Tuesday, 24 March 2015

Theatre Review: The Broken Heart

When I did A Level English Literature about a billion years ago, one of the set texts I loved most was The Duchess of Malfi. 

Written by Jacobean dramatist John Webster, Malfi is a great, weird and generally slightly unhinged play featuring amongst other things an evil cardinal, a great malcontent (I always identify with those guys…) and someone dying by kissing a poisoned book. All the ingredients for a top night at the theatre in the 17th century. And the 21st, I would argue. 

The Broken Heart, playing in the period Sam Wanamaker Playhouse at Shakespeare’s Globe, is also a Jacobean revenge tragedy written by a dude called John. Sadly here the similarities with Malfi end. 

Image source.
This time it’s John Ford doing the writing, and said writing is clunky and slow. The plot is at best tangled and impossible to concisely describe, but I’ll have a go. Penthea and Orgilus are star crossed lovers in ancient Sparta, until Penthea’s brother Ithocles intervenes and marries her to the old and jealous Bassanes. Orgilus swears revenge on Ithocles and gets it by way of murdering him in novelty fashion (in a death chair) thus causing Calantha, soon to be Mrs Ithocles and heir to the Spartan throne, to die of the titular broken heart after condemning Orgilus to death (by assisted suicide, helped along by Bassanes who at this point is apparently the recipient of a personality transplant). Penthea meanwhile has starved herself to death. Clear? No, it’s really not.

Caroline Steinbeis’ production does admirably well in making this bramble thicket of a story easy to follow. It’s pacey without being rushed (although cutting ten minutes off act one would've been welcome) and looks beautiful, making clever use of a ‘Greek’ colour palette which sparkles and shimmers beneath the candle light. There are some decent performances too, especially from Sarah MacRae as a spirited Calantha and Brian Ferguson as an enjoyably passionate Orgilus. 

The production also has a very clear sense of what it wants to be. The problem is that it wants to be a Carry On film. Carry On Calantha perhaps.

Whilst focussing on the comedy in an archetypal Jacobean revenge tragedy is an interesting idea, the execution just doesn't work. It’s camp. So camp that even I find it too camp. And I love camp! It’s jarring, it doesn't add anything and it doesn't make sense.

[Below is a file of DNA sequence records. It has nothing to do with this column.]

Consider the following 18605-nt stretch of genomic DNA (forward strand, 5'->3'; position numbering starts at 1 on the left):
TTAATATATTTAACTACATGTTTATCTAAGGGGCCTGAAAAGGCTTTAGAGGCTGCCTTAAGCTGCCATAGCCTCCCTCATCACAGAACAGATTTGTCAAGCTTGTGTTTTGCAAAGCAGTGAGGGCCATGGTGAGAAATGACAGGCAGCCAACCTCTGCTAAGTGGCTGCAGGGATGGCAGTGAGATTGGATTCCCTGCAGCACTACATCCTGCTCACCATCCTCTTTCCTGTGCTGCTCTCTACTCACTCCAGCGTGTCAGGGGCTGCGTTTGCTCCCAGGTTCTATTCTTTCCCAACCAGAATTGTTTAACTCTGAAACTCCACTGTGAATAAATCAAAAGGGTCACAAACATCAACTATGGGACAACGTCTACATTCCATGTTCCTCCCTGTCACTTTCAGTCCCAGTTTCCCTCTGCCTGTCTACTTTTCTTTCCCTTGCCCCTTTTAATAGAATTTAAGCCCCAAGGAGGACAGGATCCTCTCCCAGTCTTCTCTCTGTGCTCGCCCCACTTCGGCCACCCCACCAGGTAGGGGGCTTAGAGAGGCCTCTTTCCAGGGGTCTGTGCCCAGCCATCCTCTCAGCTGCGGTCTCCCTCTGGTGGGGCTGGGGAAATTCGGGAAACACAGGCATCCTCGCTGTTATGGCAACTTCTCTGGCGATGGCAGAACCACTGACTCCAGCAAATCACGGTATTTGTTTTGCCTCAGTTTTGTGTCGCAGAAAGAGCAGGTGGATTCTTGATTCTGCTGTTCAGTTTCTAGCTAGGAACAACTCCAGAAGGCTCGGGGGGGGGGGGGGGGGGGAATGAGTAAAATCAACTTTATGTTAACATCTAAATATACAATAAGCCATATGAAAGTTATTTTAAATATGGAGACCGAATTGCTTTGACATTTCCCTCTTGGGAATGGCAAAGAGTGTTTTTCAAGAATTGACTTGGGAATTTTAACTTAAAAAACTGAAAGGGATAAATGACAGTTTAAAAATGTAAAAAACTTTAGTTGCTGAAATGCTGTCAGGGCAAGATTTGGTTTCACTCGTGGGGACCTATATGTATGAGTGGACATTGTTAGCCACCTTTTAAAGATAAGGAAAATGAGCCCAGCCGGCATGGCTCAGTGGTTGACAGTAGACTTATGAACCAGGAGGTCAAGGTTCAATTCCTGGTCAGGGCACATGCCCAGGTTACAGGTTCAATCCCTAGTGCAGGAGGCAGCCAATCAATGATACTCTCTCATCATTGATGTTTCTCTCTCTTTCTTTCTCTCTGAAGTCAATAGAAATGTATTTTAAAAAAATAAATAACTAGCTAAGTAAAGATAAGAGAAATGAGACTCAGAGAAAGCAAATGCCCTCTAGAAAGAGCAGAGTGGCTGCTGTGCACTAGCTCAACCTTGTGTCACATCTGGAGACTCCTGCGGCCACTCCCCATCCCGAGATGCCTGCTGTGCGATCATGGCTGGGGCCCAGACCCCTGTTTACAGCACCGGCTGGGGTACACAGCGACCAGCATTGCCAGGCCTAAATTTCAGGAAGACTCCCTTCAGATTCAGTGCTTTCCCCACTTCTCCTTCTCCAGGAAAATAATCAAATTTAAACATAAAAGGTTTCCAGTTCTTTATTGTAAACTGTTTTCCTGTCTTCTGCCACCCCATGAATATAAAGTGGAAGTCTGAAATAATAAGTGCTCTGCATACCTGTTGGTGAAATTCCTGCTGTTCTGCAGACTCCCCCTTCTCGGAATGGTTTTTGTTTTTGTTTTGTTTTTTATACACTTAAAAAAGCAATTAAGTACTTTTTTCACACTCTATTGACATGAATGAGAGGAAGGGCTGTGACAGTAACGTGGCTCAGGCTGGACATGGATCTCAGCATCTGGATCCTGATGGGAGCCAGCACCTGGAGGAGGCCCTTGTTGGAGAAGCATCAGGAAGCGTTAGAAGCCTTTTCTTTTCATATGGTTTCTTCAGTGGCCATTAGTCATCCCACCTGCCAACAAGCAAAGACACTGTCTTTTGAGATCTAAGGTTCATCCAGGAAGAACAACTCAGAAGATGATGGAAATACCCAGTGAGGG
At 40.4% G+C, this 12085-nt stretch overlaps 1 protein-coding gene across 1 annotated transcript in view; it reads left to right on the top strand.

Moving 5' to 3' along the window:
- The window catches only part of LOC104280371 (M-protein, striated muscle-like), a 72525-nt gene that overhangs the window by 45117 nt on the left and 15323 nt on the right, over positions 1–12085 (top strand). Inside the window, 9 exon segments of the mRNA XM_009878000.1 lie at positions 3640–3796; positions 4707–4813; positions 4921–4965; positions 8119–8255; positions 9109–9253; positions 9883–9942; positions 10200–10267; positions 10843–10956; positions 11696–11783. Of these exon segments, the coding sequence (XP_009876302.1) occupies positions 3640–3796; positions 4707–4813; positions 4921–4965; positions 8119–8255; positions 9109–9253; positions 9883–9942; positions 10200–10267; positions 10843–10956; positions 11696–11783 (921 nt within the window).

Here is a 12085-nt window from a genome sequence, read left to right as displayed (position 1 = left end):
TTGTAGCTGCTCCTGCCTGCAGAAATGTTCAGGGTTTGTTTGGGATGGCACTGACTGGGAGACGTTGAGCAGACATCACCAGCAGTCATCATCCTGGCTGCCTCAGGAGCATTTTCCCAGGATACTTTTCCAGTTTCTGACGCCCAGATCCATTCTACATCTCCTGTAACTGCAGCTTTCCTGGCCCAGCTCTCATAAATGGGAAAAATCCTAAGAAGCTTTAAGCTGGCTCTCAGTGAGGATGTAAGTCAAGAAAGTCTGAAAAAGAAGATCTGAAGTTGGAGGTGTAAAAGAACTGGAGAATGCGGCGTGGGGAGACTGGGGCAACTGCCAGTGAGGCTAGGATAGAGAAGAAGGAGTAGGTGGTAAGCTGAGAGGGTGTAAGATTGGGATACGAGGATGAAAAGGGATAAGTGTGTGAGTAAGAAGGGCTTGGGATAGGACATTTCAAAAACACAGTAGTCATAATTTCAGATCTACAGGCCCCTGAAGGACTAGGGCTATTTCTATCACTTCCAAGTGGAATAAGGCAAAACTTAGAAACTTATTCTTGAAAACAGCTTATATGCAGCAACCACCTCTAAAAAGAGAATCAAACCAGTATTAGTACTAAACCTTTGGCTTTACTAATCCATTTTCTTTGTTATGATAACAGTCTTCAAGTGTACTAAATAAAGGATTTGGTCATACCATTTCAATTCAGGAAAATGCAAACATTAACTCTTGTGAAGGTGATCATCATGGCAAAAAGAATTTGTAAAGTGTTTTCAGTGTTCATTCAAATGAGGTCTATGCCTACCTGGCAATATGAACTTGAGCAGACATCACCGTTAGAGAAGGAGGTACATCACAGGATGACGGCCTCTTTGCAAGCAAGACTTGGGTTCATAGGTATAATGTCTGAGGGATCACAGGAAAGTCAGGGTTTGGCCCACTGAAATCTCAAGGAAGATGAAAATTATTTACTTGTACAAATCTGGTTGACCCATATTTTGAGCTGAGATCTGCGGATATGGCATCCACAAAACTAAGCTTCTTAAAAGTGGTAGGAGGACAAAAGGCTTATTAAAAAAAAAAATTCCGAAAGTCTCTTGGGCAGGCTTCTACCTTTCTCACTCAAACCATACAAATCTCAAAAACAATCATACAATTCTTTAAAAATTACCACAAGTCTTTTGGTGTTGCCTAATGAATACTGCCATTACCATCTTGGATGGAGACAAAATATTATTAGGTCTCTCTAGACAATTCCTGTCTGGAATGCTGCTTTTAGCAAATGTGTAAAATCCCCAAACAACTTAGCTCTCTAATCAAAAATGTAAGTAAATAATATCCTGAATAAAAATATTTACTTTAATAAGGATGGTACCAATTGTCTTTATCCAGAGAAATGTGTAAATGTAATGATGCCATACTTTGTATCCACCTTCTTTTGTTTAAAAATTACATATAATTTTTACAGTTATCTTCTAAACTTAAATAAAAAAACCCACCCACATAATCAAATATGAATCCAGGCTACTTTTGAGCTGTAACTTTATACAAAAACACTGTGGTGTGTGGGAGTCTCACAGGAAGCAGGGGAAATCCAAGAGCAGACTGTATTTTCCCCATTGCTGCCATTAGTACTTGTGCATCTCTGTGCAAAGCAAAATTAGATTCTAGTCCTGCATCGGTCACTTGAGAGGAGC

The camp problem is most evident in the portrayal of Bassanes. Played by the usually fantastic Owen Teale, who brings so much menace and nastiness to his role as Ser Alliser Thorne on Game of Thrones, he is a preening, prancing, slapstick horror, all flailing arms and arch glances through the fourth wall. For one of the big villains of the piece, at least the first act, it’s slightly baffling and lowers the stakes so far that he simply ceases to be of any dramatic interest. In fact I felt my shoulders slump every time he came on stage. Post-personality transplant, the reasons for which are never made clear, in act two he becomes more earnest and a much more empathetic character. It’s such a shame that having sat through his Julian-Clary-does-Jacobean act that I no longer cared.

It’s frustrating really, because I can see an alternate universe in which playing up the comedy would've worked. But it needed to be much more subtle and much more wry. 

Whilst the play was deeply mediocre, I totally fell for the intimacy and general gorgeousness of the Sam Wanamaker Playhouse itself. A faithful recreation of a 17th century indoor theatre (as opposed to its outdoor cousin, The Globe), and famously lit only by candles, it’s a beautiful space that totally works as a modern performance venue. I can’t wait to go back and see something good there. 

Not very good photo of the SWP's painted ceiling.

Even worse photo of the SWP
The Broken Heart is on at the Sam Wanamaker Playhouse at Shakespeare’s Globe until 18th April. There are tickets available for each of the remaining performances.

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